Late last week, a bipartisan team of lawmakers reintroduced the Strengthening the Tenth Amendment Through Entrusting States Act (the "STATES Act") in the Senate and House of Representatives.

The STATES Act would amend the Controlled Substances Act ("CSA") to restrict federal enforcement against state-legal cannabis activity. In particular, the STATES Act would prevent the application of the CSA to persons complying with state law with respect to the manufacture, production, possession, distribution, dispensation, administration or delivery of cannabis. Additionally, the STATES Act would prevent forfeiture of any assets derived from state-legal cannabis businesses, and would also exempt funds derived from state-legal cannabis businesses from the definition of "specified proceeds of illegal activity" under the money-laundering laws.

Senator Elizabeth Warren (D-MA), a co-sponsor of the bill in the Senate, said "Our federal marijuana laws are outdated and pose a threat to our public health and safety. Marijuana should be legalized, and we must reverse the harm of these failed policies by wiping clean the records of those unjustly jailed for minor marijuana crimes." Representative David Joyce (R-OH), a co-sponsor of the bill in the House, said that "[t]he current federal policy interferes with the ability of states to implement their own cannabis laws, and the resulting system has stifled important medical research, hurt legitimate businesses and diverted critical law enforcement resources needed elsewhere."

The STATES Act was first introduced in Congress in 2018.

Last week, the House Financial Services Committee approved sending the SAFE Banking Act, another cannabis-related bill, to the House for a vote.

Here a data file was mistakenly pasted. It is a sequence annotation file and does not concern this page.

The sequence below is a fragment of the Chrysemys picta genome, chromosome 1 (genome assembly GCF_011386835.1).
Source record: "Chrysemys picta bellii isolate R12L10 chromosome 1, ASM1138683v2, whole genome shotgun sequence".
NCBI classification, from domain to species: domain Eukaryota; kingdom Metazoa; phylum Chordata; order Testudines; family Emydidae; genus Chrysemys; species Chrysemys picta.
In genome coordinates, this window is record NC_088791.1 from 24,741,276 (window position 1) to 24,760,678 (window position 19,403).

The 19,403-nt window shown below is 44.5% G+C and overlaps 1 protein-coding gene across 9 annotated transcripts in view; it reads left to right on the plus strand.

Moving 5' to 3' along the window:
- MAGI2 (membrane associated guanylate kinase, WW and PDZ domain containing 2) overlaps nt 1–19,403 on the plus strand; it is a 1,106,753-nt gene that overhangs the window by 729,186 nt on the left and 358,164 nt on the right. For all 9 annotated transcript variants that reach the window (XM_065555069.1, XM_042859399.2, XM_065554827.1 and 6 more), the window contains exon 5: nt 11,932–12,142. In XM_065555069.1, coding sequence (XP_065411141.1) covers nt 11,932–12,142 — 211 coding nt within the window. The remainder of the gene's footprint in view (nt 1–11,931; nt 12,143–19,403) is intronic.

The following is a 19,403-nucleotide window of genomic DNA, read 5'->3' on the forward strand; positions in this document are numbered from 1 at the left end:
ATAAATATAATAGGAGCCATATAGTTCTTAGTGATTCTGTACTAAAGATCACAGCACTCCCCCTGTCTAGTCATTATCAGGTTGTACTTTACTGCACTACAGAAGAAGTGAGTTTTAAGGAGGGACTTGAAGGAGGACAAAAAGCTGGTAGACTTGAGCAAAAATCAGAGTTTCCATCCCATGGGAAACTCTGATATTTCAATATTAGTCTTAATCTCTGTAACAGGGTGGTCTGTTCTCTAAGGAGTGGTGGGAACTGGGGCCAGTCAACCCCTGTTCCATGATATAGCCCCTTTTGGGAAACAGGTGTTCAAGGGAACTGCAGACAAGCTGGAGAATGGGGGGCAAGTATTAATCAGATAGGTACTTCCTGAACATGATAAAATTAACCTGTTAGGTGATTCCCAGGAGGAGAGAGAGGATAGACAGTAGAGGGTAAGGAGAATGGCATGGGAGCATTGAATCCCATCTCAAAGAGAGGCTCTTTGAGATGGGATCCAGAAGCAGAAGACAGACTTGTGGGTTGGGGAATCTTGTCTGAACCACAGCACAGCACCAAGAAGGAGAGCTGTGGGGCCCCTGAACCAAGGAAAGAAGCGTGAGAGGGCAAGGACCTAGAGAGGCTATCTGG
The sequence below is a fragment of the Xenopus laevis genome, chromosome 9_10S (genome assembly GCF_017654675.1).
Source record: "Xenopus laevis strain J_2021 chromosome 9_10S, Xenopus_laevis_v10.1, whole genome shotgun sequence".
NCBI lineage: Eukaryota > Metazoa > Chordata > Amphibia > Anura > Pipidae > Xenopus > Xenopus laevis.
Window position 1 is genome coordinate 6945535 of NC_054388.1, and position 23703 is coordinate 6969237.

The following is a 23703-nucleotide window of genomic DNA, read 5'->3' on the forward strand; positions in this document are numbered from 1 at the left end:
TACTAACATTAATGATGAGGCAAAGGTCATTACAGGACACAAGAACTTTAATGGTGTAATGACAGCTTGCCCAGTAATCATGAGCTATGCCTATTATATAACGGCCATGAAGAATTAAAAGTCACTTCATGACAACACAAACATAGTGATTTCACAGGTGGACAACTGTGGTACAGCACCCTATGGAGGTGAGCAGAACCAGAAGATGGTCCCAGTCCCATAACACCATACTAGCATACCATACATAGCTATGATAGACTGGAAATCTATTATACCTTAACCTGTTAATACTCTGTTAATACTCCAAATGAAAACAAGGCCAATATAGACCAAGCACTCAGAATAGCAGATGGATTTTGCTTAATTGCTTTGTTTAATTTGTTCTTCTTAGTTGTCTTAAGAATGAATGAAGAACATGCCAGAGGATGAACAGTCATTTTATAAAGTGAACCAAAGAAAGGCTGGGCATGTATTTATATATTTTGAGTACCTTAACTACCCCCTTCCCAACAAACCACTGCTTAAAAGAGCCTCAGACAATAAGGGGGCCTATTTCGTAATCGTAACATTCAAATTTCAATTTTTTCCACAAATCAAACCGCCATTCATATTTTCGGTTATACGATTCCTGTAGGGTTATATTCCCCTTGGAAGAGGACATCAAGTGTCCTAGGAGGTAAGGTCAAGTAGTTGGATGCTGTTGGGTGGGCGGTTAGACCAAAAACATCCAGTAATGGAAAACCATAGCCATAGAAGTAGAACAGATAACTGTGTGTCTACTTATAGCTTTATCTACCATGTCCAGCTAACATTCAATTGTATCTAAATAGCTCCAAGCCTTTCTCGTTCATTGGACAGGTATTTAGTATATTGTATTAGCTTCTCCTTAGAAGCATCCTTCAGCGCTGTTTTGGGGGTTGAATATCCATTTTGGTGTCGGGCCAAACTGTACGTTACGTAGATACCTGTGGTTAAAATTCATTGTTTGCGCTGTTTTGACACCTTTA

For ongoing information with regard to interaction between financial regulation and the legal status of cannabis, see the Cabinet Cannabis Finance topic page.

Commentary / Jodi Avergun

The STATES Act is a significant step forward toward eliminating the issues posed by conflicting federal and state cannabis laws. Not only does the bill provide that the CSA is inapplicable to state-legal cannabis activities, it would make clear that federal money laundering and asset forfeiture laws also are inapplicable to funds derived from state legal cannabis activities. If enacted, the STATES Act would go further than any other bill introduced to date to remove the significant hurdles that exist for state-compliant businesses and individuals to expand their cannabis businesses.

Perhaps most notably, the bill would also likely address a number of material issues for financial institutions that have, to date, prevented many such institutions from engaging in transactions with cannabis businesses. Although the STATES Act does not specifically mention the Bank Secrecy Act, it is likely that the current FinCEN SAR regime for marijuana-related businesses would become moot and SARs would be required only in the case of non-State compliant cannabis business activities. Also of note, in announcing the re-introduction of the legislation, Representative Joyce (R-OH) cited studies lauding cannabis use as a possible solution to the opioid crisis. In joining the two issues, Mr. Joyce highlighted the national angst about addiction deaths, which may increase the level of support the bill will receive in Congress.

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